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G20: An Emerging Development

Analysis by Sanjay Suri

PITTSBURGH, Sep 24 2009 (IPS) - Almost before anyone knew it, a new language has become current leading up to the two-day G20 meet in Pittsburgh that divides the world in ways that seem suitable at the high table of the day. The new tiers are the developed, the emerging, and of course the poor.

That last is the one category that seems not to change.

Until the other day, what are now classed the emerging economies were simply the developing nations. The developed would remain, it was rarely questioned, prosperous in perpetuity because they were simply who they were. The developing would remain that way forever too, never quite getting there. And whoever thought the poorest will one day be rich?

But in what was the world known as the developing world, there are now two, in terms of nomenclature: the developing and the emerging. And on the world stage, the emerging now sit at a table with the developed, not with the developing.

“We need only to look at the history of international negotiations to see patterns of divide and rule,” Asad Rehman from Friends of the Earth tells IPS. “This is an effort to weaken the G77 bloc.”

That has been an effective bloc “able to hold together for the WTO (World Trade Organisation) negotiations,” Rehman says. “We need a strong G77.”


This bloc, he says, is being split into the most vulnerable developing countries on one hand and the bigger and more developed ones who may only look after their own interests. And with the creation of the G20, the voices of others will not be heard, or at least, heard very much less than if the developing world had stuck together.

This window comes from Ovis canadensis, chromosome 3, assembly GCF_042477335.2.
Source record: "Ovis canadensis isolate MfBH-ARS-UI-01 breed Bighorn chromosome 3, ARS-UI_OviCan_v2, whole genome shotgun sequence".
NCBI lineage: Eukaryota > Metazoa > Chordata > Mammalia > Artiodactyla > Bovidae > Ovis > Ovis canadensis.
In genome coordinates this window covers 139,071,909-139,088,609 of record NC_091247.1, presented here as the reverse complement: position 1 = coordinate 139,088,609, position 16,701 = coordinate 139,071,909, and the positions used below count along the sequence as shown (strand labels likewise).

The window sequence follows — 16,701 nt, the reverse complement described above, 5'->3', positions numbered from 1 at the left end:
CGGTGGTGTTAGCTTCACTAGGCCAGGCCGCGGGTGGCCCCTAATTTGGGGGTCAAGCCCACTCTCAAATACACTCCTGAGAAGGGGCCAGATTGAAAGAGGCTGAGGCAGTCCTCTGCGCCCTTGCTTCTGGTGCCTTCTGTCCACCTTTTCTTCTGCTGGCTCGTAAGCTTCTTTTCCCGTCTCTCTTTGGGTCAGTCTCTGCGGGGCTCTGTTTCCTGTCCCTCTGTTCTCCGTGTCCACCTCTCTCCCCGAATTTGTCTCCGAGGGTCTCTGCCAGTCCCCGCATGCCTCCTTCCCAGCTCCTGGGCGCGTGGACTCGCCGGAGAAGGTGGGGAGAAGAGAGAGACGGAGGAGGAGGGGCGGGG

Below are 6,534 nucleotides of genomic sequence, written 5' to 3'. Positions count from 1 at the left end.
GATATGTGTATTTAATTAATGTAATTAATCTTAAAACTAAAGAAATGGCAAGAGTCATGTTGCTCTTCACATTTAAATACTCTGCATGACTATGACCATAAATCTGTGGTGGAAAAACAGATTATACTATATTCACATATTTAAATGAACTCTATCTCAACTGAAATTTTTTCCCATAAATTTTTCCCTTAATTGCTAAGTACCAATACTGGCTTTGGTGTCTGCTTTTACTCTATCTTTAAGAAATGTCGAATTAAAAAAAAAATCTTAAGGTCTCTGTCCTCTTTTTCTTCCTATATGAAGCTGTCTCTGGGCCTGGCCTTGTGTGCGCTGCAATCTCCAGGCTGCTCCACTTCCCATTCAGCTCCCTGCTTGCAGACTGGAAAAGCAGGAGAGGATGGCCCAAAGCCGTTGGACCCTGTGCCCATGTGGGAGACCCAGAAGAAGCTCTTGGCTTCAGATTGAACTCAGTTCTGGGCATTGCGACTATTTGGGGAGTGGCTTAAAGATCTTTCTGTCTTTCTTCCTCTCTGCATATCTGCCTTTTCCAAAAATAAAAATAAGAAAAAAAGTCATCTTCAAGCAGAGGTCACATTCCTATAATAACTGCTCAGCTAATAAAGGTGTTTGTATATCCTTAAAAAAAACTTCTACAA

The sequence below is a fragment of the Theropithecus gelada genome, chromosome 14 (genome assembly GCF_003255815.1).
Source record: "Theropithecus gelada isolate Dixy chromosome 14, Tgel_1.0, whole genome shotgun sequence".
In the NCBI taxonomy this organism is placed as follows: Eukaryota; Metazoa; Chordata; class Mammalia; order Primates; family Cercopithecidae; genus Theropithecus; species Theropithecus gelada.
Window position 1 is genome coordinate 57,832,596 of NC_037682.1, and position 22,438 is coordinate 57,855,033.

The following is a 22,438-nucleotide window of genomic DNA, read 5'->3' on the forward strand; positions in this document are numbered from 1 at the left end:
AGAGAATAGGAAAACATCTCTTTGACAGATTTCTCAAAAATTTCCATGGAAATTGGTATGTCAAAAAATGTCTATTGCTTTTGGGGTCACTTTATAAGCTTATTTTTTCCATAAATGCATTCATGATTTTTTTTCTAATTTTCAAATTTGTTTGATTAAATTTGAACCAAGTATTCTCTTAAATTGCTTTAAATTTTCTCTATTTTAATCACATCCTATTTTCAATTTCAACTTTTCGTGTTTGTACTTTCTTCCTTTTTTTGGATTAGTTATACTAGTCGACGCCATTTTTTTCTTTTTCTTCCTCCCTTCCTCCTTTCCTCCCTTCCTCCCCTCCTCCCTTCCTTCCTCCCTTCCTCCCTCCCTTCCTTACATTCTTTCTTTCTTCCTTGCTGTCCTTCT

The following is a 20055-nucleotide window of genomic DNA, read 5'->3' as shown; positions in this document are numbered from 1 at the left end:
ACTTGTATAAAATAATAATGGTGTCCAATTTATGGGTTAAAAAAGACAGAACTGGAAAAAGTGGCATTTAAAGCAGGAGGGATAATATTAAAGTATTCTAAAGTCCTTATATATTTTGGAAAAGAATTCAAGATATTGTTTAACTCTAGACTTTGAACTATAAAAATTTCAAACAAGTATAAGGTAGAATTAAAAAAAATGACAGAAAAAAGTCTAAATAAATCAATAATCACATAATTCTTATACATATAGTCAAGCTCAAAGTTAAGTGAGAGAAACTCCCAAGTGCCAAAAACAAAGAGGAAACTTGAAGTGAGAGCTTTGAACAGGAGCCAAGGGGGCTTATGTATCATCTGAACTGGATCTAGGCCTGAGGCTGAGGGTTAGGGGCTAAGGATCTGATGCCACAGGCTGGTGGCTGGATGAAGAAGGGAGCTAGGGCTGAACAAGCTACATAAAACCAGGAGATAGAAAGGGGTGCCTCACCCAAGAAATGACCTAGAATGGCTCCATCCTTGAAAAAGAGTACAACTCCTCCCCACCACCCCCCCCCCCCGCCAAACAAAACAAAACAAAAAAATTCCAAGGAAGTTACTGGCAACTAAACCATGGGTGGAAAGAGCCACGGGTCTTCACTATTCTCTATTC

“It really means that the G8 table has been expanded to include the emerging economies,” John Hilary, executive director of the independent development group War on Want tells IPS. “This raises the big question where they will stand vis-à-vis other developing countries.”

This will be a particular issue with the WTO negotiations coming up, says Hilary. “At the WTO the developing countries have been seen as a coherent bloc, and identified by that name. If that goes, and there is then another layer, it can be very dangerous. The unity might go, and then the power.”

The emerging economies are clearly keen to leave that ‘third world’ tag behind. That tag was a shaming one, almost. No one ever spoke of the first world of the developed, or was ever quite sure what and where the second world was, unless it was that of relative prosperity of the socialist kind, the old Soviet republic, their protégés in Eastern Europe, and places like what was formerly Yugoslavia.

That category dissolved away for a new tier to take second place. This category is identified as usually China, India, Brazil and South Africa. But there is another lot in second place usually not spoken of, at least at global negotiations: the Middle East and North Africa (MENA) region.

The region has a bigger economy than many of the economies classified as emerging. The region includes big economies like Saudi Arabia and the United Arab Emirates. From MENA, Saudi Arabia is in the G20.

But the difficulty with the ’emerging’ bloc is not the others like it that it excluded – it may be those within itself that it may fail to include. The poor within South Africa, China, India, Brazil have been seen as, and certainly claimed as, insurance that their governments will not adopt policies hurtful to the poor. The tests for this are near at hand now.

About the first will be the meeting of ministers to resume talks on a new trade round. The meeting has been called in Geneva in November. Leaders from the developed and emerging economies agreed at the G8 summit in L’Aquila earlier this year that a new trade deal would be concluded next year. The question is what present position the emerging economies may be prepared to surrender for that to happen.

That might well decide whose side they are on – and whether they are on their own side.

 
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